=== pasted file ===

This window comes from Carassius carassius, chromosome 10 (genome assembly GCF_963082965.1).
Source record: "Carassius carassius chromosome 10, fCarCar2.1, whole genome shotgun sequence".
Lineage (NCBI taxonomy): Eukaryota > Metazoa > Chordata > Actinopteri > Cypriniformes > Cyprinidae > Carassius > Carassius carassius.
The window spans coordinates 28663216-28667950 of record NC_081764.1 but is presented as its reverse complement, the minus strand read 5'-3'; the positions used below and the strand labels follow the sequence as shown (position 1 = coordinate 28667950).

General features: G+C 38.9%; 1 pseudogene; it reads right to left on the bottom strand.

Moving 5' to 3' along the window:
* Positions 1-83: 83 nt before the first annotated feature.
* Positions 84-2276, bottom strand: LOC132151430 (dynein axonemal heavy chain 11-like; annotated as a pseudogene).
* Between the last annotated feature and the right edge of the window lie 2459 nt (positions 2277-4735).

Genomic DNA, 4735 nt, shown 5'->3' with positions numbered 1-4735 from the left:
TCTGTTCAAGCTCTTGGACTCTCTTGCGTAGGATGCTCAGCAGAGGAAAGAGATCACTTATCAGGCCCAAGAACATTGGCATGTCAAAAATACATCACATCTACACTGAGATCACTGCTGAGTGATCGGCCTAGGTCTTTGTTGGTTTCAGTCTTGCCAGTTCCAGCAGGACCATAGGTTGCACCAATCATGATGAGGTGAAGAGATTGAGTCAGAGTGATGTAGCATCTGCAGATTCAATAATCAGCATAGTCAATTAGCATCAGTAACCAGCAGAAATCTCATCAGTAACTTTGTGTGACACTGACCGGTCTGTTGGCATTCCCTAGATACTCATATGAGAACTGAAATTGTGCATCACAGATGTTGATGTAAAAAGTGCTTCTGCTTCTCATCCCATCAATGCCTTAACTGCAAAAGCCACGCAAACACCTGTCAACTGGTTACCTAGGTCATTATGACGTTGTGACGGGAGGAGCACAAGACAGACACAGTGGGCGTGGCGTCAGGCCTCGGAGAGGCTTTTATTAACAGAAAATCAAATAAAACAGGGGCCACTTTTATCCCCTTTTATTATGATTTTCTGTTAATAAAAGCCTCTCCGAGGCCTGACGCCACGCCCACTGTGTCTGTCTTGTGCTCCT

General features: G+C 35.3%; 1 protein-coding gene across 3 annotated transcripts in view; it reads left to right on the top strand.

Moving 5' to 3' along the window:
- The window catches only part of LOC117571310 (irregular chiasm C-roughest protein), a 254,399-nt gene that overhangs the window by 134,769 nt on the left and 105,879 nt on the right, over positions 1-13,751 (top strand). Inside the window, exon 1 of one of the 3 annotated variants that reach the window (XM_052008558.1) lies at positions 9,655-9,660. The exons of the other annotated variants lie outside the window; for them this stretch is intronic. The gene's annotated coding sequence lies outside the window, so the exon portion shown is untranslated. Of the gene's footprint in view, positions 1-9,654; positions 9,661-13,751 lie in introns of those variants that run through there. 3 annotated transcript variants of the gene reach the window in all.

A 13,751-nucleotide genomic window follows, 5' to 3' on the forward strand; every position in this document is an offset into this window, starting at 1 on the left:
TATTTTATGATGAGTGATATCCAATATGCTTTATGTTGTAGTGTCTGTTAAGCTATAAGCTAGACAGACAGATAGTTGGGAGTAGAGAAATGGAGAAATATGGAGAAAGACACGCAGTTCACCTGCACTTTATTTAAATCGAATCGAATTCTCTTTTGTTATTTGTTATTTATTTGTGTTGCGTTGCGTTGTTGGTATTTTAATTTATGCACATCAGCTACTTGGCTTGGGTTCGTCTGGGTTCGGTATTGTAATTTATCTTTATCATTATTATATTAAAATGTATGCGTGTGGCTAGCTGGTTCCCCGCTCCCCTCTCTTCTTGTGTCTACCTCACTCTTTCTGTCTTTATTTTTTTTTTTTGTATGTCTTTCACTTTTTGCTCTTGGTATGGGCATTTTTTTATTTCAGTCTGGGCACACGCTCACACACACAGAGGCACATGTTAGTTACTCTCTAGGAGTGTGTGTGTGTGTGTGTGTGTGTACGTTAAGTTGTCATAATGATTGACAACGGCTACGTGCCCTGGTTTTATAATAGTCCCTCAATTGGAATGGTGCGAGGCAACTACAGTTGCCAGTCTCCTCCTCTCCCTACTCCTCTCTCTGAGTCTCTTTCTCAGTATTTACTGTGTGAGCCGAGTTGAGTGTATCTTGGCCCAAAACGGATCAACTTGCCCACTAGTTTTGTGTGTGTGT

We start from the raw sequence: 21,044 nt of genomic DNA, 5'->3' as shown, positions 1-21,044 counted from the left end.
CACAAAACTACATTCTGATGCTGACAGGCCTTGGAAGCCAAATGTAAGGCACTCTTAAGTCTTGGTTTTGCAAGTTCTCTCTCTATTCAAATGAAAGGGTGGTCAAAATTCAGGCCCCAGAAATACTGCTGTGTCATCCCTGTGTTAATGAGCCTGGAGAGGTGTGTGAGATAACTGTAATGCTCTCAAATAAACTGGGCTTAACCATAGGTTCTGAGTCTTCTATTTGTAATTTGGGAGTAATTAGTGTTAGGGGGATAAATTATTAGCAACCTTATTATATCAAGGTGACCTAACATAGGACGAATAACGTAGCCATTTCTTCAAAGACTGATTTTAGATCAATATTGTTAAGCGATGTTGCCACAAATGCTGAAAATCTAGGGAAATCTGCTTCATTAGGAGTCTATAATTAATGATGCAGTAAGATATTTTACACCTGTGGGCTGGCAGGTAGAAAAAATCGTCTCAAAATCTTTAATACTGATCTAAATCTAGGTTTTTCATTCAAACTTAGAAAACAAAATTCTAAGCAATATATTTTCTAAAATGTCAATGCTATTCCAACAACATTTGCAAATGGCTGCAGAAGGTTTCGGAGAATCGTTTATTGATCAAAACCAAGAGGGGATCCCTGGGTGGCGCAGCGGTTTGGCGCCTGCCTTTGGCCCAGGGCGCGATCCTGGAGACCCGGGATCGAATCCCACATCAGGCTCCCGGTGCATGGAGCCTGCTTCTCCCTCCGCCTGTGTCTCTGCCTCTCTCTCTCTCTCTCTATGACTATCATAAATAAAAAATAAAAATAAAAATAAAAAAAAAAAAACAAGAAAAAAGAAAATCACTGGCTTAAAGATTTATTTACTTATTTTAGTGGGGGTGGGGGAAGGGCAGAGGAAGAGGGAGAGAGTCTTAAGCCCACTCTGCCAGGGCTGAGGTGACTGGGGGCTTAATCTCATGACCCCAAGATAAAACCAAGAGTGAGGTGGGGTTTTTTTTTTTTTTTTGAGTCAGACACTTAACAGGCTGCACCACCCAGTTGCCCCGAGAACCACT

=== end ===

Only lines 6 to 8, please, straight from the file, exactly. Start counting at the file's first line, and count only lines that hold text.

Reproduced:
Moving 5' to 3' along the window:
* Positions 1-83: 83 nt before the first annotated feature.
* Positions 84-2276, bottom strand: LOC132151430 (dynein axonemal heavy chain 11-like; annotated as a pseudogene).